Absolutely. Our business is significantly better because Borders is no longer around.
You’ve expanded your focus on the higher end collector in the last year with the launch of the limited editions on top of the Artist’s Editions. Can you talk about IDW’s activities in that part of the market?
It really started when we got into Library of American Comics-- really nice, hardcover books with a retail price in the $50 range. What we found is that if you produce a good product, the price point almost becomes secondary. It’s going back to the quality driving the renewed interest in comics. If you’re putting out a really high quality product, the price point doesn’t become as scary for the consumer. So with Library of American Comics, we discovered that the $40 and $50 price point was not a stumbling block for us to be able to bring products to market.
We initially intended Artist’s Editions as a direct-to-consumer product, not because we wanted to cut out the direct market, but the books are extremely expensive to print and it was difficult to do the margin you need to make it work at the comic stores. Once we launched with the Rocketeer Artist’s Edition, we had overwhelming demand from the direct market to figure out a way to sell the products through them. The direct market is, and always will be, our most important channel, so when they speak, we listen. We figured out a way to distribute those through the direct market in a way that still worked for us, and again, found that the $100 and $125 price point worked. Because the books are so good, the consumer is willing to open their checkbook or take out their credit card to buy those books.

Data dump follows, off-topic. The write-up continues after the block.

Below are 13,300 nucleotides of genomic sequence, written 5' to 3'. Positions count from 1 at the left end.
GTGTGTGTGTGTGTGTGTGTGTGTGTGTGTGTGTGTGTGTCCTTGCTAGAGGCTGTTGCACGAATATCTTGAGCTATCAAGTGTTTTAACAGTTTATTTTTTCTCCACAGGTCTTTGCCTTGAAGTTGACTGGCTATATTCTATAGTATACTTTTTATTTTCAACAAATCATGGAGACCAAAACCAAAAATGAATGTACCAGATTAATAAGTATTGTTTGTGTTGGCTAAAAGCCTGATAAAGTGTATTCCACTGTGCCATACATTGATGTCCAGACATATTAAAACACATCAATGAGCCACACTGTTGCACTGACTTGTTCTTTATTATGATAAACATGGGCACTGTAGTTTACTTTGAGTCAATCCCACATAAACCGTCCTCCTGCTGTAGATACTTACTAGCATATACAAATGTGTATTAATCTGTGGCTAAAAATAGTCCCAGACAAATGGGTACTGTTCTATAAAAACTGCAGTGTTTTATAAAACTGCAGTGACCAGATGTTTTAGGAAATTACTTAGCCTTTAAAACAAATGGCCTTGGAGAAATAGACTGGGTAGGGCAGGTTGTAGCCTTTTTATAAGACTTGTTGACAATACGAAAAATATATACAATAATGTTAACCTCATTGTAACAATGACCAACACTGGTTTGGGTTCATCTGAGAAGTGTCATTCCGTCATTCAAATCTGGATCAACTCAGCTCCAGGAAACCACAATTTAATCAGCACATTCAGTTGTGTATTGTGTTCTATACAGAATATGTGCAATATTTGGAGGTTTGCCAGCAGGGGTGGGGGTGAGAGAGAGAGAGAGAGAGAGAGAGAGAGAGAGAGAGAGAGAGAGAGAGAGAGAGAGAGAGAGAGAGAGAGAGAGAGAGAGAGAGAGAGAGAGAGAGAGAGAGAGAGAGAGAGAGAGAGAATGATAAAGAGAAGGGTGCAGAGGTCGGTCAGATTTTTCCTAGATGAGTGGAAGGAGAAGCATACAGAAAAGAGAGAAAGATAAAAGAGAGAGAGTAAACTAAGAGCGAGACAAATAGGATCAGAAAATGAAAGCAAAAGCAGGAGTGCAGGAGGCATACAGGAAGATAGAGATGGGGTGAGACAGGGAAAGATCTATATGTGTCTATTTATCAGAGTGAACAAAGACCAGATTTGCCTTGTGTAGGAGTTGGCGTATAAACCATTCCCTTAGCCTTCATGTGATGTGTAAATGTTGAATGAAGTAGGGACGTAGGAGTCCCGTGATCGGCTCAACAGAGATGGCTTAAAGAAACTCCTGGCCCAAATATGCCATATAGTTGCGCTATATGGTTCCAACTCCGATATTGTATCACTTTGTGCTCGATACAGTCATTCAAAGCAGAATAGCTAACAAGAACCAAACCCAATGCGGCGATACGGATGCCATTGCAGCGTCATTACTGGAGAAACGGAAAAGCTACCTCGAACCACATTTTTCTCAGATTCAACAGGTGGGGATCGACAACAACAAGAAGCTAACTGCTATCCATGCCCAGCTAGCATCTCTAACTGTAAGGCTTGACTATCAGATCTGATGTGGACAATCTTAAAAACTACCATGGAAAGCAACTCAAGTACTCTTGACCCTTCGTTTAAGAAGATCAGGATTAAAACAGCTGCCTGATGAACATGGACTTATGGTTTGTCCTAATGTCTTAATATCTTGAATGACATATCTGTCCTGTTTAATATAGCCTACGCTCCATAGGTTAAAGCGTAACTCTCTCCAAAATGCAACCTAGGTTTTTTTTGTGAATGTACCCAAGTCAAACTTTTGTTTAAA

I’ve always been a consumer of really nice signed and numbered limited editions, books from places like Subterranean Press, Cemetery Dance and Gauntlet Press. Those folks are typically direct-to-consumer sales, I suspect for the same reasons: the books have a high cost of goods for the printing and it’s tough to sell through traditional distribution and margin. So I clearly saw there was a market for high end books. The sticker price was not off-putting for a certain segment of our marketplace, so we launched our IDW Limited business last year. The idea is that these are extremely high end books; they are at a minimum signed and numbered, they come in really nice gravity boxes, in some cases they have original pieces of art in the books themselves. These are really high value items aimed at a pretty small segment of the audience who’s going to want that highly collectible item.